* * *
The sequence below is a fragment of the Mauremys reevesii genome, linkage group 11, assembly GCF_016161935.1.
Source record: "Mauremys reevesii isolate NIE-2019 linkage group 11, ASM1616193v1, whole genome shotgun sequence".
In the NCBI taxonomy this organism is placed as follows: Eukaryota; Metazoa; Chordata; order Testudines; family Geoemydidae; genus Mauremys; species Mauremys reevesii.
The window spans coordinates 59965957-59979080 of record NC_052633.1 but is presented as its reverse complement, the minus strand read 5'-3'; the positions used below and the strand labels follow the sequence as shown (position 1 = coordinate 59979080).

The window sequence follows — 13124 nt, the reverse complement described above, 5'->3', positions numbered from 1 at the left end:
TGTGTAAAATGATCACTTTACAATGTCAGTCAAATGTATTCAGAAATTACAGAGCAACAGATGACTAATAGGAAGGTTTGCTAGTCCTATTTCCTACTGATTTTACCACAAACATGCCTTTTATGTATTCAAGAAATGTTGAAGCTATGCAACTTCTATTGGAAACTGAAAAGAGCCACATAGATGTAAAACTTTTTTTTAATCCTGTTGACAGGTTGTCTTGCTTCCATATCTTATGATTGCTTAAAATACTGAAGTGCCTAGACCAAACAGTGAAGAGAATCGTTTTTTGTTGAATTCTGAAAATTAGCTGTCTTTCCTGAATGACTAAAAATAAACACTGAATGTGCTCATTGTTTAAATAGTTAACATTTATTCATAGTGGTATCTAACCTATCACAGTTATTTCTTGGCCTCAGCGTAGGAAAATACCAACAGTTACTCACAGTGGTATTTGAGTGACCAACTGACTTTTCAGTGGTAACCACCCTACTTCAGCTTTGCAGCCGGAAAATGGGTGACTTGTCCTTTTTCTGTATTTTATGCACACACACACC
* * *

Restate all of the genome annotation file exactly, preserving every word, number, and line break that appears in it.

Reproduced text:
The sequence below is a fragment of the Mauremys reevesii genome, linkage group 11, assembly GCF_016161935.1.
Source record: "Mauremys reevesii isolate NIE-2019 linkage group 11, ASM1616193v1, whole genome shotgun sequence".
In the NCBI taxonomy this organism is placed as follows: Eukaryota; Metazoa; Chordata; order Testudines; family Geoemydidae; genus Mauremys; species Mauremys reevesii.
The window spans coordinates 59965957-59979080 of record NC_052633.1 but is presented as its reverse complement, the minus strand read 5'-3'; the positions used below and the strand labels follow the sequence as shown (position 1 = coordinate 59979080).

The window sequence follows — 13124 nt, the reverse complement described above, 5'->3', positions numbered from 1 at the left end:
TGTGTAAAATGATCACTTTACAATGTCAGTCAAATGTATTCAGAAATTACAGAGCAACAGATGACTAATAGGAAGGTTTGCTAGTCCTATTTCCTACTGATTTTACCACAAACATGCCTTTTATGTATTCAAGAAATGTTGAAGCTATGCAACTTCTATTGGAAACTGAAAAGAGCCACATAGATGTAAAACTTTTTTTTAATCCTGTTGACAGGTTGTCTTGCTTCCATATCTTATGATTGCTTAAAATACTGAAGTGCCTAGACCAAACAGTGAAGAGAATCGTTTTTTGTTGAATTCTGAAAATTAGCTGTCTTTCCTGAATGACTAAAAATAAACACTGAATGTGCTCATTGTTTAAATAGTTAACATTTATTCATAGTGGTATCTAACCTATCACAGTTATTTCTTGGCCTCAGCGTAGGAAAATACCAACAGTTACTCACAGTGGTATTTGAGTGACCAACTGACTTTTCAGTGGTAACCACCCTACTTCAGCTTTGCAGCCGGAAAATGGGTGACTTGTCCTTTTTCTGTATTTTATGCACACACACACC